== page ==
Though I don't particularly like Bill Maher (maybe because some people claim I look like him), I tend to agree with most of his positions. Like this rant against organized religion, specifically The Big Three (Catholicism, Judaism and Islam), with hilarious WTF/We're-Not-Making-This-Shit-Up literal deconstructions of the basic tenets of Scientology and Mormonism. Maher is his usual smug and snarky self, but you can't argue with his logic. He points out, like his spiritual no-bullshit cousin Bill Hicks, the hypocrisy of it all. I especially liked his deconstruction of suicide bombers and dictators like Hitler as guys who became societal buzz-kills because they couldn't get laid. I wonder if anyone's done any studies, as Maher suggests they should, to see how many of these guys and gals were actually getting any before they opted to kill and be killed.
6. Rachel Getting Married ** 1/2
Another movie I missed at the theatres that I was given a second chance on thanks to the Giant Food Redbox. I had heard mixed reviews about it, but $1 seemed well worth the risk and I was pleasantly surprised. I didn't totally love it (see my reservations here) but I found it an entertaining way to spend two hours. I really enjoyed the ensemble acting, highlighted by Rosemarie DeWitt, Bill Irwin and the very comely Anne Hathaway (I love her dark gamine look, though there's a barrista at the Starbucks down the street who's better looking by far.)
7. Quantum of Solace *** 1/2
I purposely avoided the mad rush to the cineplex to see the latest "new Bond" movie, but I'm here to say I would have paid full price for this. The plot is ludicrous (somehow an evil plot to create a drought in Bolivia pales against previous Bond exploits like saving the world from nuclear annihilation) and the sexpot subplot (Olga Kurylenko as "Camille" and Gemma Arterton as "Strawberry Fields") was totally unnecessary (though probably true to the Ian Fleming text), but does anyone watch Bond films for the narrative? (Apparently Paul Haggis co-wrote the script, but there's certainly nothing here on par with his script for Crash - or much to brag about, for that matter; this is strictly a pay the bills job for Haggis). This was a great action film. I like Daniel Craig as the Blonde Bond incarnation and I really like this director Marc Forster (who's stringing together a rather impressive CV: The Kite Runner, Stranger Than Fiction, Stay, Finding Neverland, Monster's Ball) - his imaginative, fast-paced jump-cut editing made this 106-minute feature fly by with blink-and-you-miss-it excitement. This was intentional; according to Wikipedia, Forster found Casino Royale's 144 minute running time too long, and wanted his follow-up to be, quote, "tight and fast...like a bullet." Mission accomplished. And I can't think of a better French male actor these days than Mathieu Almeric (Une Conte de Noel, The Diving Bell and the Butterfly, Munich), who played the villain Dominic Greene - though the whole time I was watching him I couldn't help remarking at his uncanny resemblance to Baltimore's legendary DJ and Defective Records/Glitch maestro Bump Stadelman.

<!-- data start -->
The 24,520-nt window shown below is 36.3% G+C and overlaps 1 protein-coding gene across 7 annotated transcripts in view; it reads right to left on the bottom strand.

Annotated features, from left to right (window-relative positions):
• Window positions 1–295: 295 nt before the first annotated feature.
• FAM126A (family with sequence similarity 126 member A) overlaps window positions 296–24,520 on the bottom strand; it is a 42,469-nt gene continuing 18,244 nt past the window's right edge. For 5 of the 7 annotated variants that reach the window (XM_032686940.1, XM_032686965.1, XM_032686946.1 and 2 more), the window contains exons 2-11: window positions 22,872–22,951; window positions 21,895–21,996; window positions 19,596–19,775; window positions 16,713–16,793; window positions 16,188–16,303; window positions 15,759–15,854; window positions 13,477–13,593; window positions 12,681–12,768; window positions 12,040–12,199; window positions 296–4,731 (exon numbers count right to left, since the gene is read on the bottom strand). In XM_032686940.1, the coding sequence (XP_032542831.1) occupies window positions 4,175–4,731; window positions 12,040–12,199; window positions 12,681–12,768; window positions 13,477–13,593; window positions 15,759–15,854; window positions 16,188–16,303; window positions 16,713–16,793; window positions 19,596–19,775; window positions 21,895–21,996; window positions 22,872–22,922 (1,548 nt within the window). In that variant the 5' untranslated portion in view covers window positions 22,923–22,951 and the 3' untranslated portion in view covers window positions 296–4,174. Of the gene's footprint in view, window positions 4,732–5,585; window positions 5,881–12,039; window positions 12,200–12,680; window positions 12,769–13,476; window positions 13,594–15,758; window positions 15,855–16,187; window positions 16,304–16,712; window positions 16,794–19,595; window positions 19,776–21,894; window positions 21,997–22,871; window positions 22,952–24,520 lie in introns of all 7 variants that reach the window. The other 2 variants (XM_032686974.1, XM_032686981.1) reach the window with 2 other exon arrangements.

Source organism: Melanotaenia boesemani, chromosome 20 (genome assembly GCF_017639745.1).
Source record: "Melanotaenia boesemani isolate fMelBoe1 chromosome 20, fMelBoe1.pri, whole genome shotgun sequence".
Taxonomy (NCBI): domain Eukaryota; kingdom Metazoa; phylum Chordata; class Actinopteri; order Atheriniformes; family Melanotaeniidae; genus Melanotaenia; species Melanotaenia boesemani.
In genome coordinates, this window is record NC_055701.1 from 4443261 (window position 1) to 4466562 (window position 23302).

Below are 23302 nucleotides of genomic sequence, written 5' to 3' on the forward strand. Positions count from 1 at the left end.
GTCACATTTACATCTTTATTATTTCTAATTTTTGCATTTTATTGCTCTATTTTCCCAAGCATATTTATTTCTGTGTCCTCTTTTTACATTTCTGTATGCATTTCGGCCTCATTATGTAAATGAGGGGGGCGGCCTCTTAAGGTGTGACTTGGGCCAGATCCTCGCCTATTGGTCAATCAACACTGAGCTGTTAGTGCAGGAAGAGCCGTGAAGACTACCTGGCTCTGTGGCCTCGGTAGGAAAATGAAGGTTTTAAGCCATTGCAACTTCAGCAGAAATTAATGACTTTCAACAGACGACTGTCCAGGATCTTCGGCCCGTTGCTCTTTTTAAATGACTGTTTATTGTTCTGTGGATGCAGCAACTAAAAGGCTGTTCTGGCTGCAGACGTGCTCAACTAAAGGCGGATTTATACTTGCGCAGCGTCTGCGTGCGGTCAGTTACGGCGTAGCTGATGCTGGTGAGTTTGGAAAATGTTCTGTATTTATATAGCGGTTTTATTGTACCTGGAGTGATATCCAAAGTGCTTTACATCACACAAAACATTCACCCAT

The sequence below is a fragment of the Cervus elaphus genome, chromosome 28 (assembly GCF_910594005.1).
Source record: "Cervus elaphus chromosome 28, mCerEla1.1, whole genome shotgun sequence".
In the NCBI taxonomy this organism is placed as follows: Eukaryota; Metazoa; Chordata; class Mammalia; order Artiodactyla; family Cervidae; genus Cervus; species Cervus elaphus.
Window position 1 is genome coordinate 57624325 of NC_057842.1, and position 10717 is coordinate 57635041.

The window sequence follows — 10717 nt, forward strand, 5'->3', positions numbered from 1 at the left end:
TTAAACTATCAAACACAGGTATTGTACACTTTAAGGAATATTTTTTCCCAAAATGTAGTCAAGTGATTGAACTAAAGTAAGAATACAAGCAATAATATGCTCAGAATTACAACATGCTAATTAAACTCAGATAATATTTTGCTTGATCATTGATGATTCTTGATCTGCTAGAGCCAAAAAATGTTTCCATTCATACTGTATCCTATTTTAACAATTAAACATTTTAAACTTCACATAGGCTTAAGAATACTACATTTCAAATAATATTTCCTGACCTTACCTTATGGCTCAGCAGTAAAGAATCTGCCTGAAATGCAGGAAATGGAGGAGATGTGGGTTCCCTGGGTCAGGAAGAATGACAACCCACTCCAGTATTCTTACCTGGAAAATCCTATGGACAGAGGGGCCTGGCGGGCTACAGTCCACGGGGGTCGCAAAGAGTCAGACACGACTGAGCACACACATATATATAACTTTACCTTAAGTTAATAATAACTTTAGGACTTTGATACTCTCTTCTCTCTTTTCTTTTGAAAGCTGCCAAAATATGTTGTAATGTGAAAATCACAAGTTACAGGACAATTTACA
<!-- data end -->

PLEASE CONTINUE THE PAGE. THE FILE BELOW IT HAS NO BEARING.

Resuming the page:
Mathieu (l) and Bump (r)
Lina Wertmuller's veteran sad-eyed lead Giancarlo Giannini gets thrown a bone in a cameo as Rene Mathis, which was a nice touch but, again, detracted from the flow of this film about fluids - or lack of.
8. Elegy ****